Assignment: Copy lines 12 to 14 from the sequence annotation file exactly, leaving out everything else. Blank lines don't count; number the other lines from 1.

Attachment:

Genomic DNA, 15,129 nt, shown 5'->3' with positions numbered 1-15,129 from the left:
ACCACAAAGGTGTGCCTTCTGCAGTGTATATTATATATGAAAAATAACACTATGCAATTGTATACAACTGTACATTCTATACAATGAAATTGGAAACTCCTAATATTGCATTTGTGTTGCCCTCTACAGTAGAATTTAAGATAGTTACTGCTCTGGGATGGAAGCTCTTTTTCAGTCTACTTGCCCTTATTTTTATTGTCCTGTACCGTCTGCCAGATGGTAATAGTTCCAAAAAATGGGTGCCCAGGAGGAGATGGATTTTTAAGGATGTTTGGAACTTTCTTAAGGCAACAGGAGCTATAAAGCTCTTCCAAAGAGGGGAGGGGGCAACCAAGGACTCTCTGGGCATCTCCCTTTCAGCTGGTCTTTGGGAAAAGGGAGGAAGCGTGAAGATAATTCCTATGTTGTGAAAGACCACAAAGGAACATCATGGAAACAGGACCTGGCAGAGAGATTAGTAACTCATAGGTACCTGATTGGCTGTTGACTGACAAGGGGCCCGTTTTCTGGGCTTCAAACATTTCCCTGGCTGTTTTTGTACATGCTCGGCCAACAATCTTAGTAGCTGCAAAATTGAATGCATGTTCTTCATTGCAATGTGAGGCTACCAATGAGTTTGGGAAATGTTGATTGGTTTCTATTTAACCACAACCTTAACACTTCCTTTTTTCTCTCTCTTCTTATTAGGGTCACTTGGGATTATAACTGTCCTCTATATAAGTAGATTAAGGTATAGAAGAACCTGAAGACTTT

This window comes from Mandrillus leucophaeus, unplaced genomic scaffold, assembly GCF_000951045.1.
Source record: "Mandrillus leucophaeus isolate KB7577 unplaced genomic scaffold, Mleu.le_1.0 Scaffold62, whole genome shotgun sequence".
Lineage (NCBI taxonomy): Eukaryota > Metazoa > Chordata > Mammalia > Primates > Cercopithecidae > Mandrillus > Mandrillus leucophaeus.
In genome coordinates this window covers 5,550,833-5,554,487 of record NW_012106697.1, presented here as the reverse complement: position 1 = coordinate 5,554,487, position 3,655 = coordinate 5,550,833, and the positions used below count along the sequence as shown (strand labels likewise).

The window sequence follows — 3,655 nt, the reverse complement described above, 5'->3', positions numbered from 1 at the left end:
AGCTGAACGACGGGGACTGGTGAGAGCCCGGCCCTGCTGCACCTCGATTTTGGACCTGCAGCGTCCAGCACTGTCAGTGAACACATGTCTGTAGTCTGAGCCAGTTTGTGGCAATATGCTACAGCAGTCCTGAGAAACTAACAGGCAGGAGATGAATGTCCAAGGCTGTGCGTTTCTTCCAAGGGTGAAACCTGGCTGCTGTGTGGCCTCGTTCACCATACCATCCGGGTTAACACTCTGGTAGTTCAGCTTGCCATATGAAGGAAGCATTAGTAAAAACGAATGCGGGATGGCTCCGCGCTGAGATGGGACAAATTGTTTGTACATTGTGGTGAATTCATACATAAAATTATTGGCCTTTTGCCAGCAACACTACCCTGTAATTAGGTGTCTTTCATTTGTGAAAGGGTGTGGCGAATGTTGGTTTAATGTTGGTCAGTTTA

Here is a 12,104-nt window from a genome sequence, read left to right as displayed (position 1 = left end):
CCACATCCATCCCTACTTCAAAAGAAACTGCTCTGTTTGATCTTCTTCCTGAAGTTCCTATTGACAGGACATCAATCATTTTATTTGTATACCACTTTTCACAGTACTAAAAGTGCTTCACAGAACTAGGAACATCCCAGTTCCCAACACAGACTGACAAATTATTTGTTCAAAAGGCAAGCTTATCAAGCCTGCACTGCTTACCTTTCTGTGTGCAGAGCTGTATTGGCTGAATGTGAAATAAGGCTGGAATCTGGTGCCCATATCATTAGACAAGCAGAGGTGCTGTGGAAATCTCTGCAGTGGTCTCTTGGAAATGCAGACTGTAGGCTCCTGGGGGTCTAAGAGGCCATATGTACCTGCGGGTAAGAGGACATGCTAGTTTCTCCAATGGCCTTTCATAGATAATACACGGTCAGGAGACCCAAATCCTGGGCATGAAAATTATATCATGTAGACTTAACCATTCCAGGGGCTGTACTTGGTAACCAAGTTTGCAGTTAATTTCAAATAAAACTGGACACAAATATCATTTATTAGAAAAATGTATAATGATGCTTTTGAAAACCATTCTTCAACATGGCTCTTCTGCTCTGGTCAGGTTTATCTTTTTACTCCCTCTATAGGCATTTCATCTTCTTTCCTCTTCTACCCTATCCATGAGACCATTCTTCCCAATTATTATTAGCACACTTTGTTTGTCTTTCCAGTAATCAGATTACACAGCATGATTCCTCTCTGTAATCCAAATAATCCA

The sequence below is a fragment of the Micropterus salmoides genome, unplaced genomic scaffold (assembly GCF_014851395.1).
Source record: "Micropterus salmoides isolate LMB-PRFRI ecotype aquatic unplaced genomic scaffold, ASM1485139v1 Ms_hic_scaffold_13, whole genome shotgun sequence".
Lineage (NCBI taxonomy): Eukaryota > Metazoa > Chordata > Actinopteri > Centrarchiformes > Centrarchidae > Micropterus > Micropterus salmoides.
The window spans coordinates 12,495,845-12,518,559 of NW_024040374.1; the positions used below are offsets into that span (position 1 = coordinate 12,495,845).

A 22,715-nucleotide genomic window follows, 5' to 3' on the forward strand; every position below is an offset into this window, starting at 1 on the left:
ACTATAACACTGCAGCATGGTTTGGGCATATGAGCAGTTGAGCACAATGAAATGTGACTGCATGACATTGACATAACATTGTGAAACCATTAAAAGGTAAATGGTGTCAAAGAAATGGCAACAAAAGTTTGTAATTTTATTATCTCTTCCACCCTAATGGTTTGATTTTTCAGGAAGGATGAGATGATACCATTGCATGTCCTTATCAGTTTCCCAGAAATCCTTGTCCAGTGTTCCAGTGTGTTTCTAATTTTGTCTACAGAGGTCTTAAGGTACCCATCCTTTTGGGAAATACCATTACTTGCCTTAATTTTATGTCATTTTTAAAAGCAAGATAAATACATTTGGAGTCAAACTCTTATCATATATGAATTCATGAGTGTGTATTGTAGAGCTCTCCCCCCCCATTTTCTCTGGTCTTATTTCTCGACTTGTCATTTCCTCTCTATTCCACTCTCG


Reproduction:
Source record: "Micropterus salmoides isolate LMB-PRFRI ecotype aquatic unplaced genomic scaffold, ASM1485139v1 Ms_hic_scaffold_13, whole genome shotgun sequence".
Lineage (NCBI taxonomy): Eukaryota > Metazoa > Chordata > Actinopteri > Centrarchiformes > Centrarchidae > Micropterus > Micropterus salmoides.
The window spans coordinates 12,495,845-12,518,559 of NW_024040374.1; the positions used below are offsets into that span (position 1 = coordinate 12,495,845).